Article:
Categorized | Family Care

Elder bullying by caregivers comes in many forms

By Doug Peck

One of the hardest things to see is a senior being bullied and yet I see instances of it, to varying degrees, with increasing frequency. Bullying can be defined as harassment, maltreatment or even singling out. It usually doesn’t include any physical abuse or threats when directed towards seniors.

When it is directed towards seniors I have noticed two things. One, it is often done by family members. Two, it’s not necessarily intentional. They often aren’t aware of what they are doing or how it hurts the senior. Let me give you two real life examples.

When sitting down to talk with both the senior and family member about what mom would like to do with a new companion, where she would like to visit, what restaurants she would like to go to, etc., the son barely gives his mother an opportunity to speak and when she does voice an opinion, it is quickly disregarded with few sharp words. Comments such as “she’s never asked us to take her to the library before. I don’t think she would like that,” are made and yet one can clearly see a look of disappointment on mom’s face.

In another instance where mom lives with her daughter, who works fulltime, often two, and three doctor’s appointments are crammed into one day. The day may start at home with an 8 a.m. or 8:30 a.m. physical therapy session. This is a very early hour for someone who is 90 because it takes that person awhile to get up and get dressed. The day is too exhausting with all of this activity.

Are these acts done intentionally? I don’t think so. We all live in a very busy world where it is often necessary to get as much done as quickly as possible. But whether they are done intentionally or not, they have the same effect. When opinions are dismissed out of hand, when comments are made as if the other person is not even there, when planned activities lead to exhaustion, that’s bullying.

It is very difficult to watch and even more difficult to try and stop as the person doing it is often not aware of the consequences. So what can a caregiver do? When taking care of an elderly parent in the home, apply these axioms: Do to others, as you would have them do to you; and treat others in the way they like to be treated.

Watch what you say and how you say it.

Most importantly, make sure to give yourself a break. Being a caregiver does not mean you have to do everything yourself. Have a neighbor, friend or a paid caregiver relieve you on a regular basis. Treat yourself to lunch, a movie or even a few quiet hours in the library. It will be better for everyone.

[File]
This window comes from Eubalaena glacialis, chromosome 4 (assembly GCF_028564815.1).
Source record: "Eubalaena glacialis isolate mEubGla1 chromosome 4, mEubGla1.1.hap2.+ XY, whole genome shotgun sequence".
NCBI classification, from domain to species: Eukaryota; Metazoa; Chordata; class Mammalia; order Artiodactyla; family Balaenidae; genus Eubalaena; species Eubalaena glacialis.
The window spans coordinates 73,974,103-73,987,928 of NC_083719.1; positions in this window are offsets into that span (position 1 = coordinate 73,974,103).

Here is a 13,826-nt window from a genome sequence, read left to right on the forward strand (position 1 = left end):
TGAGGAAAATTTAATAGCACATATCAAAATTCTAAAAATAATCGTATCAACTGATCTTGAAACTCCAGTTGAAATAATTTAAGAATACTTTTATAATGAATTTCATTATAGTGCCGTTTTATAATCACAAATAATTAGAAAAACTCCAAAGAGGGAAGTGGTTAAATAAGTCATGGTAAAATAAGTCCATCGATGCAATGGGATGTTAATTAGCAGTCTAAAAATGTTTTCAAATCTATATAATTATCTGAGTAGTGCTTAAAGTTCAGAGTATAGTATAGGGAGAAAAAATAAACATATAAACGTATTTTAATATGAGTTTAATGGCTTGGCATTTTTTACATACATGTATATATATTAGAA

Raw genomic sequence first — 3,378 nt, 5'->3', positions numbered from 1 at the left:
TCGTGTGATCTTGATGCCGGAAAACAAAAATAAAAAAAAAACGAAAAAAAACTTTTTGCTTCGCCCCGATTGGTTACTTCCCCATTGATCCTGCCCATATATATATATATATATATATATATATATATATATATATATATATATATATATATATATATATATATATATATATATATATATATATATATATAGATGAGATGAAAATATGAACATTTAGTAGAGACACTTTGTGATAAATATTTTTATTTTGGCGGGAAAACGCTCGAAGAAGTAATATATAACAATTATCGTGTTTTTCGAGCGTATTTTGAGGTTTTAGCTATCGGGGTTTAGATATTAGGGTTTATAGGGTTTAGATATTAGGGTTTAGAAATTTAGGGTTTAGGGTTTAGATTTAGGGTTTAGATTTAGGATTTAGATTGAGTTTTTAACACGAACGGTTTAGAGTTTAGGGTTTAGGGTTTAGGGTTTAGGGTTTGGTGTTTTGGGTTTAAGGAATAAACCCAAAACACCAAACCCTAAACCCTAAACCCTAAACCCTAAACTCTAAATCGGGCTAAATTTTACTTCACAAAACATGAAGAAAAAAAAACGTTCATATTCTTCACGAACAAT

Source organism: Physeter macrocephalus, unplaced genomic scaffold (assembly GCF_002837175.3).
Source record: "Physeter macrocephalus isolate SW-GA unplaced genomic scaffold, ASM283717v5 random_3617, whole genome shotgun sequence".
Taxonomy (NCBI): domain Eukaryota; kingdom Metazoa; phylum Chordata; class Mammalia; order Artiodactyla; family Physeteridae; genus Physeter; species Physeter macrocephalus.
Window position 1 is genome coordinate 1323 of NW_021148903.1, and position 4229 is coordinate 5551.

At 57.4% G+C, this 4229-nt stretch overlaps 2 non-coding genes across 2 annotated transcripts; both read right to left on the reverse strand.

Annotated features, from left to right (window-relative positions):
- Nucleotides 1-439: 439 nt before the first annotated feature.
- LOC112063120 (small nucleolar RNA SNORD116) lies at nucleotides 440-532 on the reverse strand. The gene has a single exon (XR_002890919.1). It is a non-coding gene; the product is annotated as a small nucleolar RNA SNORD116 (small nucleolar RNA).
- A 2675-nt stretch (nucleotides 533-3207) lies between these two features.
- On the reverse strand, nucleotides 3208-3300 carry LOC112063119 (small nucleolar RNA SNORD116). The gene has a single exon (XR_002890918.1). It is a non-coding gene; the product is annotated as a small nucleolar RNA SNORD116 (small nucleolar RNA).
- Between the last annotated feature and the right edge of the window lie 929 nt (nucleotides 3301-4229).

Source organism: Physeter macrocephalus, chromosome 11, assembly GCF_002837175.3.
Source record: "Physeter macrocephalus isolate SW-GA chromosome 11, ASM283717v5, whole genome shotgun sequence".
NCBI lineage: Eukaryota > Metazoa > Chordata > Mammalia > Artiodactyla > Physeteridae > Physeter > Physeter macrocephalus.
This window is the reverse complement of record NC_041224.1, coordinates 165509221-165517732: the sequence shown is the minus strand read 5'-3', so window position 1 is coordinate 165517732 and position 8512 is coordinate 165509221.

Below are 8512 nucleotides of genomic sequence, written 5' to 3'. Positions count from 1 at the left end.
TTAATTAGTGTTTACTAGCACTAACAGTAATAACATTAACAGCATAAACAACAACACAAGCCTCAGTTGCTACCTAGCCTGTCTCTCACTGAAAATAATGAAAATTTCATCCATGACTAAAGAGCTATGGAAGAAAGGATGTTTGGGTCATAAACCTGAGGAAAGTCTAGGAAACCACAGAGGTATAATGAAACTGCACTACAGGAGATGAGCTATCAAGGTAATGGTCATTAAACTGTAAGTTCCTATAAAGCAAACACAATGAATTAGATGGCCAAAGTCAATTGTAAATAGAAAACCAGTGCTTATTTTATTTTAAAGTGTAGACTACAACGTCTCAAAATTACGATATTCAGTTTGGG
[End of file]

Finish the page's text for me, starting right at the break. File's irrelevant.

Doug Peck, CSA, is owner of Seniors Helping Seniors, in Southborough. He can be reached at 508-485-1765. Visit their website at He can be reached at


4 Responses to “Elder bullying by caregivers comes in many forms”

  1. Kate says:


    This was a good article, however, there can be another side.

    My father is a classic Narcissist, and he has bullied us his entire life. He is now 84 and we are taking care of him.

    We don’t do what you described except for talking over him to his doctor, because he LIES about his condition and what he is able to do. He had a stroke, and was physically but not mentally affected. Yay for him that he is still there mentally, but when you are depending on your children to take care of you, DON’T BE SUCH A JERK!

    Just tonight he realized that I had taken the knobs off of his stove, because I was afraid he would set his house on fire. I had talked to him about this many times before, but he refused to listen to me about NOT cooking for himself, that we would do it. (which we are). When he called about it, he thought we had taken the knobs off to clean them. I told him the truth, that we were very worried about a fire.

    He hung up on me.

    There are MANY more examples of things like this, not to mention that he has NO money because he blew it all on “toys” and trips. He made a lot of money, but didn’t save one dime. Yet he thinks it’s OK that we are trashing our savings to take care of him.

    We also found him a wonderful assisted living facility, that would even accept his dog, but he is refusing to go. He wants to stay in his FULLY MORTGAGED home,(actually over-mortgaged, since he has a second mortgage in the form of a HELOC…), and expects us to take care of him. This includes all cooking, cleaning, shopping, bill paying, and showering.

    Not to mention that we have full time jobs, and we can’t be with him all the time, and it is dangerous for him to be living alone. I’m surprised the EMTs haven’t reported his situation yet. He falls frequently and has one of those emergency buttons, so the EMTs have been out there frequently.